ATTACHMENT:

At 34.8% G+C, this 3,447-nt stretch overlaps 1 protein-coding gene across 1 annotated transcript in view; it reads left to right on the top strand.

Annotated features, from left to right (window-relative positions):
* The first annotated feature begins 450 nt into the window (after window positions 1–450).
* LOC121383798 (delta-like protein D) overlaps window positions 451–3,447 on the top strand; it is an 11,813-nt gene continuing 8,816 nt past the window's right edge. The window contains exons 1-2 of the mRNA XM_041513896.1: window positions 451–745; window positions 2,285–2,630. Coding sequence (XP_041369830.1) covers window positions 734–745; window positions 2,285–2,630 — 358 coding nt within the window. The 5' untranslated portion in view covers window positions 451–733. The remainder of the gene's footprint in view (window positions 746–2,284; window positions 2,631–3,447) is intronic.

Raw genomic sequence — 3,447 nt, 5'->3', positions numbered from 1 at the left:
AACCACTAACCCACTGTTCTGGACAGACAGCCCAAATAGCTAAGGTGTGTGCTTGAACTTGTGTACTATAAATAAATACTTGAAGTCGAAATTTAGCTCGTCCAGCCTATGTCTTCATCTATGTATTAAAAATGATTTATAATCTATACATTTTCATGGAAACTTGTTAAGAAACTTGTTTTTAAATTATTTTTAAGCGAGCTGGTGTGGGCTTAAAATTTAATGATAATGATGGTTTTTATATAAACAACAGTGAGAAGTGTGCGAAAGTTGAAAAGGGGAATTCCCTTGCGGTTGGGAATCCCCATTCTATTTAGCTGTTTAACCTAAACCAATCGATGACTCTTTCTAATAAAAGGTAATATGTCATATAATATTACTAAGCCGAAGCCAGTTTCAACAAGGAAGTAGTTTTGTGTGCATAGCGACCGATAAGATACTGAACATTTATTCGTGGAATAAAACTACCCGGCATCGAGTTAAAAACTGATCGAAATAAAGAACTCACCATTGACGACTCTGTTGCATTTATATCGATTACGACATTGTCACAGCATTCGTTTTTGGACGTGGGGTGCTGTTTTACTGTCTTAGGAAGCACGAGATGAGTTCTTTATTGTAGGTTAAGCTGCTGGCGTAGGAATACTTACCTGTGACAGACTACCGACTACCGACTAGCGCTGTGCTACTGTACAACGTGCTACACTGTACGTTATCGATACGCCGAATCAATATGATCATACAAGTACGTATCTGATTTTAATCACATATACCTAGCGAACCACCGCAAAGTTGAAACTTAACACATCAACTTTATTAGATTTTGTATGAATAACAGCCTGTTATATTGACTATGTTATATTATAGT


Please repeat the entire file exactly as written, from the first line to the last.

At 34.8% G+C, this 3,447-nt stretch overlaps 1 protein-coding gene across 1 annotated transcript in view; it reads left to right on the top strand.

Annotated features, from left to right (window-relative positions):
* The first annotated feature begins 450 nt into the window (after window positions 1–450).
* LOC121383798 (delta-like protein D) overlaps window positions 451–3,447 on the top strand; it is an 11,813-nt gene continuing 8,816 nt past the window's right edge. The window contains exons 1-2 of the mRNA XM_041513896.1: window positions 451–745; window positions 2,285–2,630. Coding sequence (XP_041369830.1) covers window positions 734–745; window positions 2,285–2,630 — 358 coding nt within the window. The 5' untranslated portion in view covers window positions 451–733. The remainder of the gene's footprint in view (window positions 746–2,284; window positions 2,631–3,447) is intronic.

Raw genomic sequence — 3,447 nt, 5'->3', positions numbered from 1 at the left:
AACCACTAACCCACTGTTCTGGACAGACAGCCCAAATAGCTAAGGTGTGTGCTTGAACTTGTGTACTATAAATAAATACTTGAAGTCGAAATTTAGCTCGTCCAGCCTATGTCTTCATCTATGTATTAAAAATGATTTATAATCTATACATTTTCATGGAAACTTGTTAAGAAACTTGTTTTTAAATTATTTTTAAGCGAGCTGGTGTGGGCTTAAAATTTAATGATAATGATGGTTTTTATATAAACAACAGTGAGAAGTGTGCGAAAGTTGAAAAGGGGAATTCCCTTGCGGTTGGGAATCCCCATTCTATTTAGCTGTTTAACCTAAACCAATCGATGACTCTTTCTAATAAAAGGTAATATGTCATATAATATTACTAAGCCGAAGCCAGTTTCAACAAGGAAGTAGTTTTGTGTGCATAGCGACCGATAAGATACTGAACATTTATTCGTGGAATAAAACTACCCGGCATCGAGTTAAAAACTGATCGAAATAAAGAACTCACCATTGACGACTCTGTTGCATTTATATCGATTACGACATTGTCACAGCATTCGTTTTTGGACGTGGGGTGCTGTTTTACTGTCTTAGGAAGCACGAGATGAGTTCTTTATTGTAGGTTAAGCTGCTGGCGTAGGAATACTTACCTGTGACAGACTACCGACTACCGACTAGCGCTGTGCTACTGTACAACGTGCTACACTGTACGTTATCGATACGCCGAATCAATATGATCATACAAGTACGTATCTGATTTTAATCACATATACCTAGCGAACCACCGCAAAGTTGAAACTTAACACATCAACTTTATTAGATTTTGTATGAATAACAGCCTGTTATATTGACTATGTTATATTATAGT